new_method = irispy.classMethodObject("%Dictionary.MethodDefinition", "%New", class_name + ":" + method_name)
new_method.set("Language", "python")
new_method.get("Implementation").invoke("Write", implementation)
new_method.set("ClassMethod", isClassMethod)
new_method.set("FormalSpec", formal_spec)
new_class.get("Methods").invoke("Insert", new_method)

In the above-written code, the irispy object was generated by connecting the IRIS instance with the method createIRIS() from the IRIS module. You can discover more details about establishing the connection in the official documentation or one of my previous articles. Yet, right now, the code illustrated below is all you need to know:

import iris

# Open a connection to the server
args = {'hostname':'', 'port':52773,
    'namespace':'USER', 'username':'_SYSTEM', 'password':'SYS'
conn = iris.connect(**args)
# Create an iris object
irispy = iris.createIRIS(conn)

You can create your formal_spec with the annotation from the inspection.

For the last step, remember to invoke %Save on this definition.

sc = new_class.invoke("%Save")


Create an IRIS database from a Python class using DocDB

First, you should enable your instance to receive this type of REST request. To do that, go to System Administration > Security > Service, select %Service_DocDB, choose “Service enabled”, and click save. Next, your system may require installing the Python requests module with pip install requests. 

If you are not familiar with REST APIs with Python, you will still be able to follow this tutorial since everything that will be used here is quite intuitive.

We will only need to send a few URLs to the %Api.DocDB.v1, which is a built-in option in IRIS. Just import requests in your Python environment and write a URL with the pattern demonstrated below:

url = http://HOST:PORT/api/docdb/v1/NAMESPACE/db/DBNAME?type=cls

Then, send a POST request to this URL with Ready! Now you should be able to see a class called CLASSNAME in the default schema ISC_DM, in the selected namespace.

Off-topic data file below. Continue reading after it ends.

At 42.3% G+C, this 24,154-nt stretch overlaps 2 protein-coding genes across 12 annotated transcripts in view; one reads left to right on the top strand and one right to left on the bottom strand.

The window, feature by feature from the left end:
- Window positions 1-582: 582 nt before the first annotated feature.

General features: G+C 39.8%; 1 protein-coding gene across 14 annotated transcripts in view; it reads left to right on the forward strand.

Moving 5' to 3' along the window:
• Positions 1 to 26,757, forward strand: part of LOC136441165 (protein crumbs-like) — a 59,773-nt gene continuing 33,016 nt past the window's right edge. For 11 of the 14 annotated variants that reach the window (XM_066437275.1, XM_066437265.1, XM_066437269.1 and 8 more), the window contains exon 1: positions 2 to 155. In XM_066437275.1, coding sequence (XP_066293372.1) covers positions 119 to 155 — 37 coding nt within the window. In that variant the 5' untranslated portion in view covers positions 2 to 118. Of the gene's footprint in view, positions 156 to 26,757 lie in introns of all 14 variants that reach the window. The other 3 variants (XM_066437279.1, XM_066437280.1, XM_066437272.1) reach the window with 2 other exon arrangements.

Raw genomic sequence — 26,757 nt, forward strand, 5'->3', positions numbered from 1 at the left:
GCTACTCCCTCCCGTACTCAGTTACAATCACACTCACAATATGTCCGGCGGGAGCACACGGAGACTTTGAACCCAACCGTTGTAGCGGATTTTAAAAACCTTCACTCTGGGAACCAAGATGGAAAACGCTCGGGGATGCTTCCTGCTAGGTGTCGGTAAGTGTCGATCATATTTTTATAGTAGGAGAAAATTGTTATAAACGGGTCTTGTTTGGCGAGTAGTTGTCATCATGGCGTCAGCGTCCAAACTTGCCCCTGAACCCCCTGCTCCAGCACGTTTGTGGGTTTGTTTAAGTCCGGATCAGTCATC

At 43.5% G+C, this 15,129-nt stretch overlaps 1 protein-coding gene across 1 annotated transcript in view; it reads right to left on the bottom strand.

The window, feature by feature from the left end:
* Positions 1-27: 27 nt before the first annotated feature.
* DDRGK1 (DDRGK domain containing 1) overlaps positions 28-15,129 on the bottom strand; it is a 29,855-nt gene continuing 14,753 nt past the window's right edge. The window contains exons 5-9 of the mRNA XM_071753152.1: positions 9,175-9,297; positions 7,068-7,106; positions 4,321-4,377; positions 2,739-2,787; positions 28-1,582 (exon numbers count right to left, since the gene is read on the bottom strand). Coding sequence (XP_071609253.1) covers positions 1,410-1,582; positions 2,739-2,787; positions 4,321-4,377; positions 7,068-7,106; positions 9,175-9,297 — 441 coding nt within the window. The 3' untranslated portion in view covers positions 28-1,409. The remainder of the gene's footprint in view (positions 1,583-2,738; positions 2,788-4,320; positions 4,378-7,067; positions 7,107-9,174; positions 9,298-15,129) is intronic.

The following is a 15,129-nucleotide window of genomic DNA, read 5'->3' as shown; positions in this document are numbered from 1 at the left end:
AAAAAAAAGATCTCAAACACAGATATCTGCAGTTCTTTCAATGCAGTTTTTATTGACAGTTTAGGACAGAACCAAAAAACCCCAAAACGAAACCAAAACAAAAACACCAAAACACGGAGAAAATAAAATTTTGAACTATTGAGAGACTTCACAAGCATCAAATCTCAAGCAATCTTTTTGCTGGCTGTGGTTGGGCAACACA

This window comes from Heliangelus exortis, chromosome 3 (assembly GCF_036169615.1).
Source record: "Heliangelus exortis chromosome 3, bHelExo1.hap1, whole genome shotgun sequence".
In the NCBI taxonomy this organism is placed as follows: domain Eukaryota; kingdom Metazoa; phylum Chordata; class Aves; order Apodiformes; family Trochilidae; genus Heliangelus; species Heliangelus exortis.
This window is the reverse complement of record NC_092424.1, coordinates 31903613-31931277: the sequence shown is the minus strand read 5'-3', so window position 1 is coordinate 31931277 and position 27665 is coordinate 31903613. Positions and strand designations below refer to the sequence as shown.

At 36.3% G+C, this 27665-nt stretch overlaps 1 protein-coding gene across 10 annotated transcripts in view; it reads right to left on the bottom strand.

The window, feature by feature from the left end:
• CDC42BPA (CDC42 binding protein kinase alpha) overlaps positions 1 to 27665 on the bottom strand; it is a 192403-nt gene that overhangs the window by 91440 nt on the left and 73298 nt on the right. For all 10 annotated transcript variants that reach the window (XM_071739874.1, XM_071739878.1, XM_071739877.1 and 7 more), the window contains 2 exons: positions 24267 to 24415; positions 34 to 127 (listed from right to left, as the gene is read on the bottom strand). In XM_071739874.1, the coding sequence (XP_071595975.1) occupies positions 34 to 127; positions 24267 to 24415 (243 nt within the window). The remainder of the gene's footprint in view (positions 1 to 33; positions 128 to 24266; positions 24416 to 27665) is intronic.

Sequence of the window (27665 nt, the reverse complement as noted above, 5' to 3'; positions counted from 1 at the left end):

After creating the class, you can add properties by sending more POST requests with the following URL pattern:


You can perceive the property path as the path you would use to get this property value in case it were stored in a dynamic object built from JSON. For instance, imagine that you can represent your object like the code snippet below.

    "person": {
        "name":"heloisa tambara",

In this case, the path for the name property would be

Finally, you can start populating this table with one more URL pattern:


If you want to create a new document, use the POST method and leave the ID field empty. On the other hand, to replace an existing document, utilize the PUT method and specify the ID you wish to modify.

Write the body of your request according to the property paths you have employed. For example, if you have created some properties with the paths “”, “”, “person.location.state”,“” you can add a document by sending the JSON below in the body of your request.

    "person": {
        "name":"Heloisa Tambara",
        "location": {

This section was designed to give you just a bit of a taste of what DocDB can do. In the documentation you can access by clicking here, you can uncover all available methods in more detail.


Going further: use IRIS interoperability without ObjectScript

For most implementations, you can almost abolish the use of COS classes. Suppose you are looking for a full interoperability production built only with Python. In that case, you can try PEX (Production EXtension framework) and limit the use of .cls files for the production class only. The best practice for utilizing PEX is to employ Guillaume Rongier’s application (interoperability-embedded-python), which bridges the gap between the InterSystems’s architecture for interoperability and Python. If you are not familiar with that structure yet, please take a look at the 30-minute-long course dedicated to Integration Architecture.

If that is your goal, I recommend you skim through the article about Full Python IRIS production: DataTransformation of a CSV to a FHIR server by Lucas Enard. The GitHub page related to the OpenExchange application described in the text shows a great example of how to achieve mostly Python development.


There is always more…

As you can see, there are many ways of creating, manipulating, and populating classes in IRIS. Have you already acknowledged all of those described above? Which one would you like me to write more about? What other ways do you know that I have not talked about yet? Please let me know your thoughts!